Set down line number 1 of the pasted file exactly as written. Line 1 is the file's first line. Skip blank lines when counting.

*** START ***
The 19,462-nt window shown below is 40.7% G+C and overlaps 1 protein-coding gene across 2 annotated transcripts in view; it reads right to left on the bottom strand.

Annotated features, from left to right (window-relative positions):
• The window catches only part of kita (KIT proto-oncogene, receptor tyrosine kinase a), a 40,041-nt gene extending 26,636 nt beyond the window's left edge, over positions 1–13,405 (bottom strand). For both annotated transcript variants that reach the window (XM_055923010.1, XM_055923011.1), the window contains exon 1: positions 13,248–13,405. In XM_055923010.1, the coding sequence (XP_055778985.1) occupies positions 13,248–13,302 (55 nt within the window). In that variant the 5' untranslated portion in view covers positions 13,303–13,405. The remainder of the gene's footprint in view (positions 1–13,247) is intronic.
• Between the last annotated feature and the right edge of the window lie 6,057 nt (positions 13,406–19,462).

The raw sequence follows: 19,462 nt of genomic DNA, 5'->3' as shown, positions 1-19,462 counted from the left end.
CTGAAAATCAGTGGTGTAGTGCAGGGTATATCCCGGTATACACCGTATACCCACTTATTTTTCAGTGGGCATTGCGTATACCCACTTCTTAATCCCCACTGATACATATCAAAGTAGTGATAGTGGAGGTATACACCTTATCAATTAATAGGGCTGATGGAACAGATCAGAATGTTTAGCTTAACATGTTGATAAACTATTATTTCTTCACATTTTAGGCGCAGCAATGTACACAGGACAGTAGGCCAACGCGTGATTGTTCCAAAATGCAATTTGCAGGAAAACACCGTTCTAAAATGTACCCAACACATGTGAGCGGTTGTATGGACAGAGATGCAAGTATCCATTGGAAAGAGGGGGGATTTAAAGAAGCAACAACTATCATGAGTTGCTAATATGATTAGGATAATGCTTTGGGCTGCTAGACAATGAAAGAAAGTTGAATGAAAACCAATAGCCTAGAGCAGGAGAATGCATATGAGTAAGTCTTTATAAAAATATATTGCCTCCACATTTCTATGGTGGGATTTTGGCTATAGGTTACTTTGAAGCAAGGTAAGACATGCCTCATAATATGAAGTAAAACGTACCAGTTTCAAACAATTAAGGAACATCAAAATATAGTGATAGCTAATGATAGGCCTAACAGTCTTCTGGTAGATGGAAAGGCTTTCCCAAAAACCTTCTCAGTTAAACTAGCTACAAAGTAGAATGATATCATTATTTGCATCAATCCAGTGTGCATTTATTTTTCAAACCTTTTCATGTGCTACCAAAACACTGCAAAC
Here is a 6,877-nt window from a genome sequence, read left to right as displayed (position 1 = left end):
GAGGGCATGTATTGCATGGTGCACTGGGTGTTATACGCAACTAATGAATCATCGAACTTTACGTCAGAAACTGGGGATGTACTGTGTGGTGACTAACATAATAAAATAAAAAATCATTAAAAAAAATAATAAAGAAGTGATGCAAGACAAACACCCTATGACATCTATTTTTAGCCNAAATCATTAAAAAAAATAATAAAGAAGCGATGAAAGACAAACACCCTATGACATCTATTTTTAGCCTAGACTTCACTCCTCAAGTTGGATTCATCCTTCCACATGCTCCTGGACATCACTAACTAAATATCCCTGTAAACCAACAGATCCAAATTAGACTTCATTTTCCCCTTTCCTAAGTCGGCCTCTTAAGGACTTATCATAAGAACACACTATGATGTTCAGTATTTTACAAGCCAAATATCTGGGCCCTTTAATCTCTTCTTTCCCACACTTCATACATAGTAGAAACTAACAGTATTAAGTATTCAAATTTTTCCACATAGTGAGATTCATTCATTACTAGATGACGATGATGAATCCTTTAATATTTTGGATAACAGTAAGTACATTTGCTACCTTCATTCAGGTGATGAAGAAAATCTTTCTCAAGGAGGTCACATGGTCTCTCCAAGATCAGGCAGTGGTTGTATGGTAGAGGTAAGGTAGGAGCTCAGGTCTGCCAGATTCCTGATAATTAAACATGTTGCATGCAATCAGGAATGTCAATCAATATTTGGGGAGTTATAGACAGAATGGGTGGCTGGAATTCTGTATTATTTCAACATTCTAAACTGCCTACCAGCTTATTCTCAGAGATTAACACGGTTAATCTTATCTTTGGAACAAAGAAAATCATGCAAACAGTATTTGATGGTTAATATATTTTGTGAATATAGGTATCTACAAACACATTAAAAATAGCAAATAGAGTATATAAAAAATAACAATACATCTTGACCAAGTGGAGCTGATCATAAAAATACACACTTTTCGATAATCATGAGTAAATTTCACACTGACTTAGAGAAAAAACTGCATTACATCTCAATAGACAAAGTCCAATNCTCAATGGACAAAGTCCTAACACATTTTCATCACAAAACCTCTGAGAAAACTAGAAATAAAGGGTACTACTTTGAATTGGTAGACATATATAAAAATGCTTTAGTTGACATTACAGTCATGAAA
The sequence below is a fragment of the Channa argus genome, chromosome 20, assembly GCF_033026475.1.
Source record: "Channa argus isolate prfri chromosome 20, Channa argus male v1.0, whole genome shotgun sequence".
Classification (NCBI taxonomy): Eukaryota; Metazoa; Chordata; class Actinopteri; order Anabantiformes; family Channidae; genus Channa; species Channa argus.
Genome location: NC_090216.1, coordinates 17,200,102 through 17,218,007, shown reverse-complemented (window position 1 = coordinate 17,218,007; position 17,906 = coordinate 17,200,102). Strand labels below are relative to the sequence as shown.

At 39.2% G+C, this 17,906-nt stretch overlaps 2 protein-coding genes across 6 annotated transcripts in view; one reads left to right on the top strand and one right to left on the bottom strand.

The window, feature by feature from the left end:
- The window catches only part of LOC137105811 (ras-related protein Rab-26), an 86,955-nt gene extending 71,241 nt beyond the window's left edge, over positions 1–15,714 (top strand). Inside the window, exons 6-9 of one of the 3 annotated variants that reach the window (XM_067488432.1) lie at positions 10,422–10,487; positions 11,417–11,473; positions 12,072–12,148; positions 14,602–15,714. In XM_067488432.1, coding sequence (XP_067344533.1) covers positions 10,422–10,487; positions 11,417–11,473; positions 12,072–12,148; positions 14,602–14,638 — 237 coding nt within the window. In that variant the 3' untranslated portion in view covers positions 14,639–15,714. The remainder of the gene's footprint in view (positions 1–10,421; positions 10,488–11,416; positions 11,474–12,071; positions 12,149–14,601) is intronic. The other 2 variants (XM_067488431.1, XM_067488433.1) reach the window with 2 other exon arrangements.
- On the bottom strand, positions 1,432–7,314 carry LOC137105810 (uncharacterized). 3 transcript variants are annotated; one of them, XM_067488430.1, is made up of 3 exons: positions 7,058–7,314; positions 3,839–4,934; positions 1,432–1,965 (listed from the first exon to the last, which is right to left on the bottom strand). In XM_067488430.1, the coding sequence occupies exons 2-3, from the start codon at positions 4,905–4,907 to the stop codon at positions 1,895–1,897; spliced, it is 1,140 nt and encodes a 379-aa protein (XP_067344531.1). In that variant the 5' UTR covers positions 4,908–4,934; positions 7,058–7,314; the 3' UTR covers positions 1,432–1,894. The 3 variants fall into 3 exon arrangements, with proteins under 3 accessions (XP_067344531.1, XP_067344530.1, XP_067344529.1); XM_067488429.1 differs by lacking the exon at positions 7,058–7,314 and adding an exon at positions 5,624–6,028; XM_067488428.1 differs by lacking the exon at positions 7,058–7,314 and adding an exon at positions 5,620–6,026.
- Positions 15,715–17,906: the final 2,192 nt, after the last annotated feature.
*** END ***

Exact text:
The 19,462-nt window shown below is 40.7% G+C and overlaps 1 protein-coding gene across 2 annotated transcripts in view; it reads right to left on the bottom strand.